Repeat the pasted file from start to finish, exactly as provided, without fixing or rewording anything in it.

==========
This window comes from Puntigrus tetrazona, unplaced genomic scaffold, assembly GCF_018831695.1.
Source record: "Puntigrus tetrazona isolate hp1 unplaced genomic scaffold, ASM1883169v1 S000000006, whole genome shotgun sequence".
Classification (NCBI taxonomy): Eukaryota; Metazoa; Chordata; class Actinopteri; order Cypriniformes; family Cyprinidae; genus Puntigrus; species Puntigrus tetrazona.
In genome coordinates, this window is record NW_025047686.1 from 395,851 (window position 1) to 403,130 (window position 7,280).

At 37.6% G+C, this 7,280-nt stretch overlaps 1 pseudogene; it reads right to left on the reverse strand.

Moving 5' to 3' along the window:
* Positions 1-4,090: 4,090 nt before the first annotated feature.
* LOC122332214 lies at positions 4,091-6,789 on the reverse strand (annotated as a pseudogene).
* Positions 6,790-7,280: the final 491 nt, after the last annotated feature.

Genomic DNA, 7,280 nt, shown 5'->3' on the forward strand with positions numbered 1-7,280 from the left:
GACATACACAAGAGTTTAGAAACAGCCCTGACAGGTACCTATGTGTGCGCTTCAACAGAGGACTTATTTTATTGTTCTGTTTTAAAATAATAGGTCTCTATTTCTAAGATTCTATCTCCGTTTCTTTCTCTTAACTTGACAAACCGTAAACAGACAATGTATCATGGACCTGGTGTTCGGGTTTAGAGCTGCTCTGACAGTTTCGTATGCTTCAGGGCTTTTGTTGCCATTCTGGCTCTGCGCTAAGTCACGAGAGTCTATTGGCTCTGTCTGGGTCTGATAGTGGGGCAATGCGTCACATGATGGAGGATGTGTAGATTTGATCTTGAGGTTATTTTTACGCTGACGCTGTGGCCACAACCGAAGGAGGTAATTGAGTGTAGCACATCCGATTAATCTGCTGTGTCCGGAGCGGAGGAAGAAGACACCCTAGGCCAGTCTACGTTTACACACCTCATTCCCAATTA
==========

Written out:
This window comes from Puntigrus tetrazona, unplaced genomic scaffold, assembly GCF_018831695.1.
Source record: "Puntigrus tetrazona isolate hp1 unplaced genomic scaffold, ASM1883169v1 S000000006, whole genome shotgun sequence".
Classification (NCBI taxonomy): Eukaryota; Metazoa; Chordata; class Actinopteri; order Cypriniformes; family Cyprinidae; genus Puntigrus; species Puntigrus tetrazona.
In genome coordinates, this window is record NW_025047686.1 from 395,851 (window position 1) to 403,130 (window position 7,280).

At 37.6% G+C, this 7,280-nt stretch overlaps 1 pseudogene; it reads right to left on the reverse strand.

Moving 5' to 3' along the window:
* Positions 1-4,090: 4,090 nt before the first annotated feature.
* LOC122332214 lies at positions 4,091-6,789 on the reverse strand (annotated as a pseudogene).
* Positions 6,790-7,280: the final 491 nt, after the last annotated feature.

Genomic DNA, 7,280 nt, shown 5'->3' on the forward strand with positions numbered 1-7,280 from the left:
GACATACACAAGAGTTTAGAAACAGCCCTGACAGGTACCTATGTGTGCGCTTCAACAGAGGACTTATTTTATTGTTCTGTTTTAAAATAATAGGTCTCTATTTCTAAGATTCTATCTCCGTTTCTTTCTCTTAACTTGACAAACCGTAAACAGACAATGTATCATGGACCTGGTGTTCGGGTTTAGAGCTGCTCTGACAGTTTCGTATGCTTCAGGGCTTTTGTTGCCATTCTGGCTCTGCGCTAAGTCACGAGAGTCTATTGGCTCTGTCTGGGTCTGATAGTGGGGCAATGCGTCACATGATGGAGGATGTGTAGATTTGATCTTGAGGTTATTTTTACGCTGACGCTGTGGCCACAACCGAAGGAGGTAATTGAGTGTAGCACATCCGATTAATCTGCTGTGTCCGGAGCGGAGGAAGAAGACACCCTAGGCCAGTCTACGTTTACACACCTCATTCCCAATTA